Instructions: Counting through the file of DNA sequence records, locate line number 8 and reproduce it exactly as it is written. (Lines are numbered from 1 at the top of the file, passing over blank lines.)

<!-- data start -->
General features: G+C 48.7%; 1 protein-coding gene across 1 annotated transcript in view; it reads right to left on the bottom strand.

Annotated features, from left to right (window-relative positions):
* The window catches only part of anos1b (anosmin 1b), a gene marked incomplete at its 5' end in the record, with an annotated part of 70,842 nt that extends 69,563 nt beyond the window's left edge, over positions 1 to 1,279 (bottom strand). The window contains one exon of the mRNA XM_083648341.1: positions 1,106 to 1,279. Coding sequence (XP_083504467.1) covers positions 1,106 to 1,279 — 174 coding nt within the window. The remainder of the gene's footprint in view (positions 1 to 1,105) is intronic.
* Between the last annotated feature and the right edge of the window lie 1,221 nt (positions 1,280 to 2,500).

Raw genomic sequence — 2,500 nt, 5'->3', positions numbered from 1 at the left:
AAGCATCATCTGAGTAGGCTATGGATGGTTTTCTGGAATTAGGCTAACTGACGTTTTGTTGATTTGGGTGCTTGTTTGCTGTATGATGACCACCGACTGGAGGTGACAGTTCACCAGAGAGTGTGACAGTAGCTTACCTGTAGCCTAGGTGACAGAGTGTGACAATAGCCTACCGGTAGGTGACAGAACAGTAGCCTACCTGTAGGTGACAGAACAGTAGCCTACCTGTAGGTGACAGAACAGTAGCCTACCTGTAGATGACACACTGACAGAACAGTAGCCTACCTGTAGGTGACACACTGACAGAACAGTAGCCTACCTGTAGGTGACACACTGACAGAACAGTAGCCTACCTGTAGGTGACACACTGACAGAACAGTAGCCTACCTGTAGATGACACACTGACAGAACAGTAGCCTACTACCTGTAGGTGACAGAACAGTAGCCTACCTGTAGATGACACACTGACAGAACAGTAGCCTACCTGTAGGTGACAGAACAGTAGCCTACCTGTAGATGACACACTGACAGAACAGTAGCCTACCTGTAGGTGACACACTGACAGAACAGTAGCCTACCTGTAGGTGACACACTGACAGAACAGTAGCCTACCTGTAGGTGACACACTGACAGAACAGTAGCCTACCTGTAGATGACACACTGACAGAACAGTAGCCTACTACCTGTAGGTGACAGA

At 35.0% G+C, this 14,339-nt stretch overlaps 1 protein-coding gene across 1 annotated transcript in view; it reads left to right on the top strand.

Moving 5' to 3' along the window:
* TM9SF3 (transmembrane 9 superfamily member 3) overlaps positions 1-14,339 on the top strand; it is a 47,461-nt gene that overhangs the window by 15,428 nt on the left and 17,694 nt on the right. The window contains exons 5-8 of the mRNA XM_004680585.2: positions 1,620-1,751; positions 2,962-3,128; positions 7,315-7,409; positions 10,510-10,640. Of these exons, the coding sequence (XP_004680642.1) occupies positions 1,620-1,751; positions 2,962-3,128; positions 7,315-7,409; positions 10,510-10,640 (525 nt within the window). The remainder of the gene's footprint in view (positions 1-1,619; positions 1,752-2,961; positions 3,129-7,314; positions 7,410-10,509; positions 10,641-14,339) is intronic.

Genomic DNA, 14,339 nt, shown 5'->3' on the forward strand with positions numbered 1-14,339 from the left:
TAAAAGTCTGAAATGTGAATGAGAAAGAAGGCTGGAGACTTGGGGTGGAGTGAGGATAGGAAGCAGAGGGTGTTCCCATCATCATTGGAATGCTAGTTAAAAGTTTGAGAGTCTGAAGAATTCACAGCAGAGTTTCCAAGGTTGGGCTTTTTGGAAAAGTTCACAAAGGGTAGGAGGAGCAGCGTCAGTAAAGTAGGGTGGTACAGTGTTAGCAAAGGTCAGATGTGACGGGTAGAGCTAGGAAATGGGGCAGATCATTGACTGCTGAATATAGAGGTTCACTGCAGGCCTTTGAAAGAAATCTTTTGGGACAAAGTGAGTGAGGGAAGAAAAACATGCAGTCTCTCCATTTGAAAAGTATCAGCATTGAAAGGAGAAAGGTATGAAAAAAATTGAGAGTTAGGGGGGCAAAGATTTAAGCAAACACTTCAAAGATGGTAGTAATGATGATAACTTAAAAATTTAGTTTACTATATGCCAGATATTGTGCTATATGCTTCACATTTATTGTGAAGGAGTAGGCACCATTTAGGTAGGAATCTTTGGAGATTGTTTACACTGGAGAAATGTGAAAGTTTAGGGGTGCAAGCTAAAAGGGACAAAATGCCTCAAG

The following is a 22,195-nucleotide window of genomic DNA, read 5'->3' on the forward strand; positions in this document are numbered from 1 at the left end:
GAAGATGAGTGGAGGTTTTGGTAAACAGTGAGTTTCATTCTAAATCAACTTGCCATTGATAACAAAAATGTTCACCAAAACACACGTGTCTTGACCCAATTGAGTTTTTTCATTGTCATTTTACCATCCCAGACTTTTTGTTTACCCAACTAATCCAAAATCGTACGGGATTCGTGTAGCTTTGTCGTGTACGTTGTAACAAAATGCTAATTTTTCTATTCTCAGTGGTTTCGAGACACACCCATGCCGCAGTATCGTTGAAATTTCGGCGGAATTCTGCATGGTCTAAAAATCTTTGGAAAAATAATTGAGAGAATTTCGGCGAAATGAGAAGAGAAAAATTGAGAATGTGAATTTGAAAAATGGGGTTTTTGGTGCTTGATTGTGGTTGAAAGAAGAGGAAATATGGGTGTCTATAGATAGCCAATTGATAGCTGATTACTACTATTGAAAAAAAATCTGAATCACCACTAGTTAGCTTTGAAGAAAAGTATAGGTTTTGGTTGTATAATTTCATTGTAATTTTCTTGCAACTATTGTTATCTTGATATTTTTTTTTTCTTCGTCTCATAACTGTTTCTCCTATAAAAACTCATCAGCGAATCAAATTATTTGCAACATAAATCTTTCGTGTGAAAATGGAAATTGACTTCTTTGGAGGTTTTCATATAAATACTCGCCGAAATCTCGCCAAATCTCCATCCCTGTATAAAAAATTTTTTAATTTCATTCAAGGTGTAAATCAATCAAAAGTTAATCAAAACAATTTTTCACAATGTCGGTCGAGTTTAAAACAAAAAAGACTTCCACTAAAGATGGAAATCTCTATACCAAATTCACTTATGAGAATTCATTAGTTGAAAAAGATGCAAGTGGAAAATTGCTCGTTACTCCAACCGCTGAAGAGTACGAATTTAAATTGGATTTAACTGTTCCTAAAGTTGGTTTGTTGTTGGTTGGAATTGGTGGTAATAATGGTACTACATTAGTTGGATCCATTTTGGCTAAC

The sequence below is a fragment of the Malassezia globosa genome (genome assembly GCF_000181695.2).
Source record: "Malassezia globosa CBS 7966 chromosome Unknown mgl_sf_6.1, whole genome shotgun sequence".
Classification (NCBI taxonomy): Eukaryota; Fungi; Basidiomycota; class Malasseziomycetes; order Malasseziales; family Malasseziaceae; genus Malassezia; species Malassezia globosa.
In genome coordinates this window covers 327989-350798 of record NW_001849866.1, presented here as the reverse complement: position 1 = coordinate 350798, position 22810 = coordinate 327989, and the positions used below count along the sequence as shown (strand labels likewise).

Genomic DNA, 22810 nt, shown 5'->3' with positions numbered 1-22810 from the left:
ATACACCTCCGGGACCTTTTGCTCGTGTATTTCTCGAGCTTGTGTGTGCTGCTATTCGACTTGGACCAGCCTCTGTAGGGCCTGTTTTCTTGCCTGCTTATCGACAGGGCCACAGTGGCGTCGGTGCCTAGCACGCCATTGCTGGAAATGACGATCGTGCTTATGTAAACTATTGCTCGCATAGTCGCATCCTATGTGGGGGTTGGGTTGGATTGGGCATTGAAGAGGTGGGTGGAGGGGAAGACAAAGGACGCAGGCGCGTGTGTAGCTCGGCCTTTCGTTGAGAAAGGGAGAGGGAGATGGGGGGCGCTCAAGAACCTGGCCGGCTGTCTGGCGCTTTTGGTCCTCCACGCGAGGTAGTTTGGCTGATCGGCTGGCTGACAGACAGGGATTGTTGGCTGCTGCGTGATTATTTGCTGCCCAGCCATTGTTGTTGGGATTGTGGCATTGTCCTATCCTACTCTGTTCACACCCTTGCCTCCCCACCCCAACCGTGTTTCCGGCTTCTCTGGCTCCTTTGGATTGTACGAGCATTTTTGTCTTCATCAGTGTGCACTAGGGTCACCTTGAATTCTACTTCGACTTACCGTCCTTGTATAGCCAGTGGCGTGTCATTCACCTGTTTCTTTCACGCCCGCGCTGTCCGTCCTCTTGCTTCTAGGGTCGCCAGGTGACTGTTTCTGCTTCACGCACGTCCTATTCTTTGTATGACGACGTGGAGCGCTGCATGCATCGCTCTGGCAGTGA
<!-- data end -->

Moving 5' to 3' along the window: